Weather details are important for atmosphere, mood and tone, but make sure their impact on the fighting is clear.
What happens before the battle is just as important as the fighting itself. You must not march swiftly to war! Show your characters’ nerves, their gut-wrenching fear. In the climactic battle of This Sacred Isle, I tried to show how different characters reacted to pre-battle tension. Morcar, for example, is nervous, fearing for his life and fearful he will fail those around him. By contrast, some of the Anglo Saxon warriors are boisterous and exultant; yes, they are lovers of war but I believe such displays are a direct reaction to fear, as though by acting unafraid they hope their fear will vanish.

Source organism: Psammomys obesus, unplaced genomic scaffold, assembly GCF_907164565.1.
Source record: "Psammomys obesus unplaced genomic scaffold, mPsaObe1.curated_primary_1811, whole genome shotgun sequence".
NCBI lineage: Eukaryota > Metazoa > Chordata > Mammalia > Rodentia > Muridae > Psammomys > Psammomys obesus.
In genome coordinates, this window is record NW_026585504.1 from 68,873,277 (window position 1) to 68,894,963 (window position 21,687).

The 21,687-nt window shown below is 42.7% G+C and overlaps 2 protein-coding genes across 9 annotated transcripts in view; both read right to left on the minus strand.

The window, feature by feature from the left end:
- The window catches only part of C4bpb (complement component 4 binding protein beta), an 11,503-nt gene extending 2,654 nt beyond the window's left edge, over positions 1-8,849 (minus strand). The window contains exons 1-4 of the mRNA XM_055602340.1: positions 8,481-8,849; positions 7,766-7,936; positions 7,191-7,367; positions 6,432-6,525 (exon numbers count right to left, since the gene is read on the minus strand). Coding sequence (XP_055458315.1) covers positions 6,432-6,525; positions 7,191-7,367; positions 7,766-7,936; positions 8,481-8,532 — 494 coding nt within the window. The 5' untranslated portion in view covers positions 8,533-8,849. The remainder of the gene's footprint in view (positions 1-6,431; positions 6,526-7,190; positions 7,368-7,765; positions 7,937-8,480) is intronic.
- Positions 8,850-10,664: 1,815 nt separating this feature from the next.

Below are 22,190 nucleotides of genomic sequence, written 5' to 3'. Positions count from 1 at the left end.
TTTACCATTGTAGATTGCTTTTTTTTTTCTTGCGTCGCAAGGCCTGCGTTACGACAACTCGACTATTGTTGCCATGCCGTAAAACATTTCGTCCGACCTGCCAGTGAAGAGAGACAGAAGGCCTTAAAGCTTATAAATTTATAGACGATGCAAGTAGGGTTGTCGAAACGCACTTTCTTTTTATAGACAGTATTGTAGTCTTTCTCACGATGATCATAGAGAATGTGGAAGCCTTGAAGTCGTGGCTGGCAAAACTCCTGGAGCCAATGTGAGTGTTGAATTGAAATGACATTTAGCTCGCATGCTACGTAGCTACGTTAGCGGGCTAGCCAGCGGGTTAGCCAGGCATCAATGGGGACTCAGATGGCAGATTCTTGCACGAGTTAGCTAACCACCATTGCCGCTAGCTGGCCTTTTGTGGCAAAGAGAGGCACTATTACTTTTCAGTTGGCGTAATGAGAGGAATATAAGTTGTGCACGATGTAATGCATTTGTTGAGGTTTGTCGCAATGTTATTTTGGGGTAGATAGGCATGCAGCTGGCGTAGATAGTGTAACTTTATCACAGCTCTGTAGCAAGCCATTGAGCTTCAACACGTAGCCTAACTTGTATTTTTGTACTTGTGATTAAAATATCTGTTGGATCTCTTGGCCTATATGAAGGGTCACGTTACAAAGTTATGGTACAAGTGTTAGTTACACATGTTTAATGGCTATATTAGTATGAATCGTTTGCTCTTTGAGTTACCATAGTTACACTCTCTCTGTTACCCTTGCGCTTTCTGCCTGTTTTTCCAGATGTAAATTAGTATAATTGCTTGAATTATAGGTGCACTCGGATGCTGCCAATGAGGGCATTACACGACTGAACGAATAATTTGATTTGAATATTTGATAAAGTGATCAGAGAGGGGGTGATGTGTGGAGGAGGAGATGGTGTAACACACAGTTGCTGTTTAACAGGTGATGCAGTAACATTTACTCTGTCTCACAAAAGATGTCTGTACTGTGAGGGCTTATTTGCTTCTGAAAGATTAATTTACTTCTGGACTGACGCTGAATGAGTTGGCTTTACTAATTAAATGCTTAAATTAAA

Make sure your readers feel these reactions. Think of some of the most effective cinematic portrayals of battle. In movies such as Zulu (the battle of Rourke’s Drift) and The Two Towers (Helm’s Deep) there is a long build-up, focused on the characters, in which we feel the growing terror and oppressive weight of the struggle to come. In such films time is taken to outline what is at stake, we know what the main characters are fighting for, what they are trying to defend – this gives greater meaning to the battle.